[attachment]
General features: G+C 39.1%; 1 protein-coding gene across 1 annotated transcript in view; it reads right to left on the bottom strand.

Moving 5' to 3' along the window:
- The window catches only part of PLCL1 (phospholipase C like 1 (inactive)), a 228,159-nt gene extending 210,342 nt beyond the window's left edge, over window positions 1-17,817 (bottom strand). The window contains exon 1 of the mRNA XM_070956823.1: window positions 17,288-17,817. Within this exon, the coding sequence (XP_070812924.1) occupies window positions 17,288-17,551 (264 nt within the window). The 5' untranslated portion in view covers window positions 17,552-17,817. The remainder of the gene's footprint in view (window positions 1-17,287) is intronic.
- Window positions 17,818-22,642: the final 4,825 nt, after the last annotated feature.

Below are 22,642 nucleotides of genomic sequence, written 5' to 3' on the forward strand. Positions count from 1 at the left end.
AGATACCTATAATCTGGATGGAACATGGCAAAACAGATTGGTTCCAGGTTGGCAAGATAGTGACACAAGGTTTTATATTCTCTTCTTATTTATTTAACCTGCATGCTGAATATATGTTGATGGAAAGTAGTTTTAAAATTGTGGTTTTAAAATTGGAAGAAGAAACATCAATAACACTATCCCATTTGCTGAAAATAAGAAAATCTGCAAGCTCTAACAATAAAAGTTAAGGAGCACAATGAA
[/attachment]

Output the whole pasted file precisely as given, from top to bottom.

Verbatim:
General features: G+C 39.1%; 1 protein-coding gene across 1 annotated transcript in view; it reads right to left on the bottom strand.

Moving 5' to 3' along the window:
- The window catches only part of PLCL1 (phospholipase C like 1 (inactive)), a 228,159-nt gene extending 210,342 nt beyond the window's left edge, over window positions 1-17,817 (bottom strand). The window contains exon 1 of the mRNA XM_070956823.1: window positions 17,288-17,817. Within this exon, the coding sequence (XP_070812924.1) occupies window positions 17,288-17,551 (264 nt within the window). The 5' untranslated portion in view covers window positions 17,552-17,817. The remainder of the gene's footprint in view (window positions 1-17,287) is intronic.
- Window positions 17,818-22,642: the final 4,825 nt, after the last annotated feature.

Below are 22,642 nucleotides of genomic sequence, written 5' to 3' on the forward strand. Positions count from 1 at the left end.
AGATACCTATAATCTGGATGGAACATGGCAAAACAGATTGGTTCCAGGTTGGCAAGATAGTGACACAAGGTTTTATATTCTCTTCTTATTTATTTAACCTGCATGCTGAATATATGTTGATGGAAAGTAGTTTTAAAATTGTGGTTTTAAAATTGGAAGAAGAAACATCAATAACACTATCCCATTTGCTGAAAATAAGAAAATCTGCAAGCTCTAACAATAAAAGTTAAGGAGCACAATGAA